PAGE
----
Category: nature

Coral reefs have existed for over 400 million years!

Yemen has a famously isolated island, Socotra, whose separation from the mainland and varied climate features resulted in the development of many unique flora and fauna. A 1990 biodiversity study found that there are 700 species on Socotra that live nowhere else on earth. And an estimated one-third of its species are unique to the island.

But did you know that Socotra has been occupied by humans for the past 2,000 years? The result is the degradation of its famous biodiversity: the island once featured wetlands and pastures that were home to crocodiles, giant lizards, and water buffaloes. Their homelands have been replaced by sand gullies and the animals who once called the wetlands home have disappeared.

The remaining Socotra fauna are those which can survive in the drier climates. And they are greatly threatened by goats and other introduced species. Many native plants only survive where there is greater moisture or protection from livestock, meaning that continuous human effort is needed to preserve them.

When Ötzi the Iceman died around 5,300 years ago in the Italian Alps, he was surrounded by thousands of microscopic fragments of bryophytes, a plant group that includes mosses and the flowerless green plants known as liverworts. Now a team has analyzed bryophyte fragments recovered from Ötzi’s clothes, gastrointestinal tract, and pieces of ice around him.

Although only 23 bryophyte species currently live near the glacier where Ötzi was found, about 75 species were identified by the team. This included 10 liverwort species, which are rarely recovered from archaeological sites. The team also found that only 30% of the identified species were local to where Ötzi died. The rest came from lower elevations, helping to confirm the route Ötzi took as he journeyed to what became his final resting place more than 10,000 feet above sea level.

In his seminal work, On the Origin of Species, Darwin wrote that bumblebees are the only pollinators of red clover. In 1862 he discovered that this is wrong. Honeybees also pollinate red clover well.

He wrote to his friend John Lubbock, “I hate myself, I hate clover, and I hate bees.”

In 1760, Horace Benedict de Saussure, a naturalist hoping to gain scientific information, offered a reward to anyone who could make the full climb up Mont Blanc, the highest mountain peak in Europe. It was 26 years before Dr. Michel Paccard was able to complete the climb and earn the reward.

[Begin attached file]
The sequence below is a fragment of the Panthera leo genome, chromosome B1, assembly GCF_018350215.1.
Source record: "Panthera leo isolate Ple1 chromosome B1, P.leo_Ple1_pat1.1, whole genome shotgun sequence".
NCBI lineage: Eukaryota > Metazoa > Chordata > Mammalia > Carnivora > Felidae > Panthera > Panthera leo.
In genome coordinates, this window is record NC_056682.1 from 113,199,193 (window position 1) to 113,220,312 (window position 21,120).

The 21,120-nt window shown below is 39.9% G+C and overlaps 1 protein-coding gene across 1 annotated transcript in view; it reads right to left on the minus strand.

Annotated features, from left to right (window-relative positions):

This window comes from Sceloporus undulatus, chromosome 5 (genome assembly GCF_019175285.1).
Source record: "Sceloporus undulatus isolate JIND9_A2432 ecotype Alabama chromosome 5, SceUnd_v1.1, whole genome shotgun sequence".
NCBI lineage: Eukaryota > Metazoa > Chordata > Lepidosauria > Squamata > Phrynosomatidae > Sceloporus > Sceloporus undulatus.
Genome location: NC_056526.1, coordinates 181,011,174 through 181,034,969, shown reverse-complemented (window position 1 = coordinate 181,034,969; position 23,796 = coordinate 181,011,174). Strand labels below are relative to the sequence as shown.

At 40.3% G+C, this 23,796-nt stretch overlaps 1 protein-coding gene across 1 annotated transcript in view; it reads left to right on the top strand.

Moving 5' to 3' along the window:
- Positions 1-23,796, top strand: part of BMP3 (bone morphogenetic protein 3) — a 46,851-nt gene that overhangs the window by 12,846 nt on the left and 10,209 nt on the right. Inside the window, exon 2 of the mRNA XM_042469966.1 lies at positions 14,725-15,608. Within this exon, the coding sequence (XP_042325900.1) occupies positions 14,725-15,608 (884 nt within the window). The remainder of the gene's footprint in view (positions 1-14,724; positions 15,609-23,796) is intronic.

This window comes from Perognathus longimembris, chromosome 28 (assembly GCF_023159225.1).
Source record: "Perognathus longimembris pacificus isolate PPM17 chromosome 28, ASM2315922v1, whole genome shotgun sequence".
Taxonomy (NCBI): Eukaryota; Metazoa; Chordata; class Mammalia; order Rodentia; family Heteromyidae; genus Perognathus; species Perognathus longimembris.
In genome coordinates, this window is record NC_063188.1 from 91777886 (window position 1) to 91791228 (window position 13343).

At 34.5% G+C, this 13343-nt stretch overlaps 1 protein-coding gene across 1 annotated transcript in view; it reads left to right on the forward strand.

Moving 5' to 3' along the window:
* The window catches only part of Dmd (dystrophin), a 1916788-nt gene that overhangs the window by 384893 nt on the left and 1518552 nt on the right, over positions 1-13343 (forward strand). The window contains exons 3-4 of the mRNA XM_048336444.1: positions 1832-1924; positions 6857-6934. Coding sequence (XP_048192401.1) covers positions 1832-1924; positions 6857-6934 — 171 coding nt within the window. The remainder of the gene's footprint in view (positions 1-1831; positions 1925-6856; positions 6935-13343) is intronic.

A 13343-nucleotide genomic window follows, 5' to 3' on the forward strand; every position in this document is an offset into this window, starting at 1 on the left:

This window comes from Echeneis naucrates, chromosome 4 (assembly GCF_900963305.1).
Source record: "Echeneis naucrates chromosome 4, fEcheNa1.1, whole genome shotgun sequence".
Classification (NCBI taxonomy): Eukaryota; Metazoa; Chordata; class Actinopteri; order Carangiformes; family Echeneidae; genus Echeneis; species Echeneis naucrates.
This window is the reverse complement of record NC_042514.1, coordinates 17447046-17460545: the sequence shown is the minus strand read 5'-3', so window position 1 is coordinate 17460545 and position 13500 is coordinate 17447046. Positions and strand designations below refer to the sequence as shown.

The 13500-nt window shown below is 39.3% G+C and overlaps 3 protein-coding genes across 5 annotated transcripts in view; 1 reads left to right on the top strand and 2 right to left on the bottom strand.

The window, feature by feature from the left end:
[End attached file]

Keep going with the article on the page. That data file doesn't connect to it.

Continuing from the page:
These flightless birds were 11 feet tall and weighed nearly half a ton at an estimated 450 kilograms. For context: the ostrich is he largest bird on earth and adult ostriches weigh just 150 kilos (330 lbs).

The Pachystruthio dmanisensis was discovered using a femur bone found in 2018 on the Crimean Peninsula, in the northern Black Sea. Based on other animal remains found in the same cave this particular dmanisensis is estimated to have died between 1.5 and 2 million years ago. That puts it at the right time to have been around when the first humans migrated to the area!

The first blue-feathered prehistoric bird has been detected by science. It’s feathers are long gone, but remains of their pigment were analyzed, and fall on the spectrum of what human eyes call “blue.” The bird lived about
48 million years ago.

The deadliest recorded blizzard in history happened in 1974 in Iran. It lasted from February 3rd to February 8th, dropped 26 feet of snow, and entombed the region in temperatures as low as -13 F/-25 C.

When it was over, 4,000 people were dead, and entire villages were gone. Literally. Twenty villages were destroyed and never rebuilt.

In 1850, Phillip Henry Gosse created the first aquarium for the London Zoo, and he coined the word “aquarium.” It sparked a mini-craze for aquariums like the one above.